The whole question turns on the meaning attached to the words command of the sea,' which these writers treat as if it meant absolute superiority at all times and places, and excluded the possibility of any of those local and temporary reverses which are the ordinary chances of war, and as if it could never be necessary to provide the Navy with time to recover from such mishaps. When England had destroyed the French and Spanish fleets at Trafalgar, had taken possession of the Danish feet and a part at least of the Russian, she had incontestable command of the sea, and a hostile landing was of course impossible so long as that state of things lasted. But this completeness of command of the sea is obviously the result of a period of war during which, and especially at the beginning, the term can only mean general superiority at sea-not superiority at all times and places—and this is in fact all that can be meant at such a moment as the present, when we are content to measure our necessities by the size of possibly hostile fleets and determine to be larger than any two of them. It means only that we shall have the odds in our favour at starting, but clearly it must leave the full and incontestable command of the sea to be fought for, and this may be a long process, during which the risks and the ups and downs of a state of warfare have to be reckoned with. We had been twelve years fighting before Trafalgar settled the business. The art of war consists in having a superior force at the vital point, and this of course may be achieved by a force which is on the whole inferior, or else a contest might be settled before it was begun by merely counting ships and men.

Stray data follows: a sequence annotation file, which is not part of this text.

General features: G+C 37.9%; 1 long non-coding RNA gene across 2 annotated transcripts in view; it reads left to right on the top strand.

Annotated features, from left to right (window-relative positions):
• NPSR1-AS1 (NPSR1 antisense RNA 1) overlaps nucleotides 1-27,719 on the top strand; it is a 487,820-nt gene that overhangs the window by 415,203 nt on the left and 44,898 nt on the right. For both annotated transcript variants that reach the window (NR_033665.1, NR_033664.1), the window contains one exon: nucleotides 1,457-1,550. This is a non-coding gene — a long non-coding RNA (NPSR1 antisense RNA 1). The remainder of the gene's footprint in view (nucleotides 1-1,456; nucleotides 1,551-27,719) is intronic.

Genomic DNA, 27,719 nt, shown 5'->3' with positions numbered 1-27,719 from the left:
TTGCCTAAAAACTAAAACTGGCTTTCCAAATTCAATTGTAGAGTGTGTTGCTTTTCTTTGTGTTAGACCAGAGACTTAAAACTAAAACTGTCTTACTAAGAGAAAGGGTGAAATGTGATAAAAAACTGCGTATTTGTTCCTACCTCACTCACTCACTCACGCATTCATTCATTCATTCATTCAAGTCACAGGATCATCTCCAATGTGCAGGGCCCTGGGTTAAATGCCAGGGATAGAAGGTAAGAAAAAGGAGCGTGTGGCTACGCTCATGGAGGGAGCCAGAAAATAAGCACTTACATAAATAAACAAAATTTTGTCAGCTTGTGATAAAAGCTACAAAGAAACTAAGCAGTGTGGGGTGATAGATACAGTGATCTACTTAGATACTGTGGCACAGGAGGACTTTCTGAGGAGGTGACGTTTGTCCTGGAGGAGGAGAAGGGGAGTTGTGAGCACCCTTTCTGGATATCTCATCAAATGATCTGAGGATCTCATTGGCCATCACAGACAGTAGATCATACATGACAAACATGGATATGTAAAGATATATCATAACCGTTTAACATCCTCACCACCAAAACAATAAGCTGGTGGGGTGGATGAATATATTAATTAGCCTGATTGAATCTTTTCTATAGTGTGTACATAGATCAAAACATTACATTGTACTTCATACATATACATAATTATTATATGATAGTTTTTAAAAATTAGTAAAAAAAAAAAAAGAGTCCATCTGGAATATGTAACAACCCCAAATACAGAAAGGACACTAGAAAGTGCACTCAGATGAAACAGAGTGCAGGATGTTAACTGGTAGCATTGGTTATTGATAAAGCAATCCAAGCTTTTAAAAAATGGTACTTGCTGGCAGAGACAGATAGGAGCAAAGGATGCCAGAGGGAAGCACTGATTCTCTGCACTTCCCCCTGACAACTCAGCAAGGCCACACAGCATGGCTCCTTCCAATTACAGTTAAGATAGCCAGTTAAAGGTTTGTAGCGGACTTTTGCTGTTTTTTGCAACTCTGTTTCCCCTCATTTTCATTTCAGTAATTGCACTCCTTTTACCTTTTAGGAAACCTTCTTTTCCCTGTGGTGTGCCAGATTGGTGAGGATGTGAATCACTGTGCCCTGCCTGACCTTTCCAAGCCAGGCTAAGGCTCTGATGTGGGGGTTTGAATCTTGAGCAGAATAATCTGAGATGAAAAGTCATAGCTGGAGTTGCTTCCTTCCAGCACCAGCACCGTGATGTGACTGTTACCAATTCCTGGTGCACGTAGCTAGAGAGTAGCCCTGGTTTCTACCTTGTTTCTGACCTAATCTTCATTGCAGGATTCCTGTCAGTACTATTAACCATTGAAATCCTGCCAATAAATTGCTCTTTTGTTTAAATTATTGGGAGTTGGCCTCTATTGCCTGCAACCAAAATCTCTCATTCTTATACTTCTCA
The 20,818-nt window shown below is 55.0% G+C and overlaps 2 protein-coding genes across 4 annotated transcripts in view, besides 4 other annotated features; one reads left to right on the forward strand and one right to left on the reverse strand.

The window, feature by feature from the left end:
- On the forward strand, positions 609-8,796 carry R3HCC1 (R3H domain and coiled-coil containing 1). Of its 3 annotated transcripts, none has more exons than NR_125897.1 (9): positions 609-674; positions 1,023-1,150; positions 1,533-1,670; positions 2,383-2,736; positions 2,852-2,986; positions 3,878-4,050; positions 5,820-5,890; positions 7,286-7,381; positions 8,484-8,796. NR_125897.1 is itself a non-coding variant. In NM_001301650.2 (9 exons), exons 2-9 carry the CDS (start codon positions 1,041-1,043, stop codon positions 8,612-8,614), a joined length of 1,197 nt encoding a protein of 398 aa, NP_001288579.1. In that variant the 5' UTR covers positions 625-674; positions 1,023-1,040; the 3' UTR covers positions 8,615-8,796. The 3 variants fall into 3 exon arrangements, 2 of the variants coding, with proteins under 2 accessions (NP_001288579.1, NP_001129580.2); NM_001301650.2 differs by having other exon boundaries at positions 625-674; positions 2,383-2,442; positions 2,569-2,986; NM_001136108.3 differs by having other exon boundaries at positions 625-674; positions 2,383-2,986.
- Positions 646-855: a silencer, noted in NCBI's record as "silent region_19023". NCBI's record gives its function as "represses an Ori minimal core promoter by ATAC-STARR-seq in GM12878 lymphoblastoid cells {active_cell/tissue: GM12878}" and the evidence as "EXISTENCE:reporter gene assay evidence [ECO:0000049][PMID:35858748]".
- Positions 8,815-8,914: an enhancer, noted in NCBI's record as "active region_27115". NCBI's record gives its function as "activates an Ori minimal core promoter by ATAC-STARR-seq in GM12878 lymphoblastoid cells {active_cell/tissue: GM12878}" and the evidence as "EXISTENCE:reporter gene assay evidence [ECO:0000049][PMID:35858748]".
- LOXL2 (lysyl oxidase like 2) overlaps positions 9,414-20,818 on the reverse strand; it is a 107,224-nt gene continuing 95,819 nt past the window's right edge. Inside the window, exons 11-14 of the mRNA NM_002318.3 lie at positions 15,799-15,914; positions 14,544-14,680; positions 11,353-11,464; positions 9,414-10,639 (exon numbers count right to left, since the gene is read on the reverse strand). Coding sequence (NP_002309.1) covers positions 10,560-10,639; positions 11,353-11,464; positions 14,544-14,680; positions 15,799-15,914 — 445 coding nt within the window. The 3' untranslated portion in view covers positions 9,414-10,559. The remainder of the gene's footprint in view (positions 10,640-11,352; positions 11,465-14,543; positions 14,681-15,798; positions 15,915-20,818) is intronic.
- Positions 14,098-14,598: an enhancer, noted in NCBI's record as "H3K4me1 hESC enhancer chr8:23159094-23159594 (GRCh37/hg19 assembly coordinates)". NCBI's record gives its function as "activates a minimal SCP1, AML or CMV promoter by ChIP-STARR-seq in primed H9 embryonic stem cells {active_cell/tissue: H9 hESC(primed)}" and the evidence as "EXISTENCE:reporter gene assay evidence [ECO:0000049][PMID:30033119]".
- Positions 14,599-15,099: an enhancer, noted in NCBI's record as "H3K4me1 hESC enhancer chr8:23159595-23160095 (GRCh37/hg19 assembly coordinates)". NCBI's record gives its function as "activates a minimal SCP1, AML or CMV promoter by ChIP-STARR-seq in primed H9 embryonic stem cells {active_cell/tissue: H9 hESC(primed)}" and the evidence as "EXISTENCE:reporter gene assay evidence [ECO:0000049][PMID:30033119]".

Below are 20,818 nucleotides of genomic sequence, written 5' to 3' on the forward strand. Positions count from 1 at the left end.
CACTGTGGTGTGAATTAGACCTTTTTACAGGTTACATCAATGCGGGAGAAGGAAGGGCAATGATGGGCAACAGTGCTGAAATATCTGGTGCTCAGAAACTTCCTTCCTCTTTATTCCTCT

When Lord Randolph Churchill had taken up the rôle of opposing all increase of warlike expenditure, naval as well as military, he told us that we might rely on our “undying memories.' Put baldly in this way, it seemed rather a shadowy system of defence; but we are very apt to assume with some complacency that our ultimate successes in past warfare represent the natural and normal result which must at once follow

any contest we are engaged in. We forget our periods of weakness and danger, and our reverses are lost sight of in the dazzle of victory.

To assume that they must win is a most admirable frame of mind for soldiers and sailors to enter into battle with, but it does not do either for generals, admirals, or statesmen to act on the supposition that it is so surely a law of nature that it is not necessary to take any steps to guard against the consequences of partial defeat, or to recover from it if it should befall.

Yet we find writers indignant at the very idea that it is proper to provide against a possible naval reverse. To do so is said to be to

place no faith whatever in the Navy; 'we are told we have ‘ no right to assume defeat,' because it is only an 'indefinite possibility,' and it implies ‘utter distrust of the right arm of Great Britain,' &c. This is not the language of persons of the highest responsibility, but it is held by some who undertake to instruct the public, and, so far as it succeeds in misleading them, it does a great deal of harm. Yet what a number of obvious contingencies have to be ignored in order to justify that blind faith in the absolute immunity of the Navy from the possibility of even temporary reverse which we are expected to feel under pain of being charged with 'distrust of the Navy,' as if there were no medium between crushing superiority at all times and all places and complete 'naval collapse'!

Assuming that we have at the outset of war a superior fleet-an assumption which is notoriously much more than past history warrants -it is obvious that every combination in war, naval and military, must be subject to certain chances, and may be defeated by events which no human foresight can provide against, as by failure of some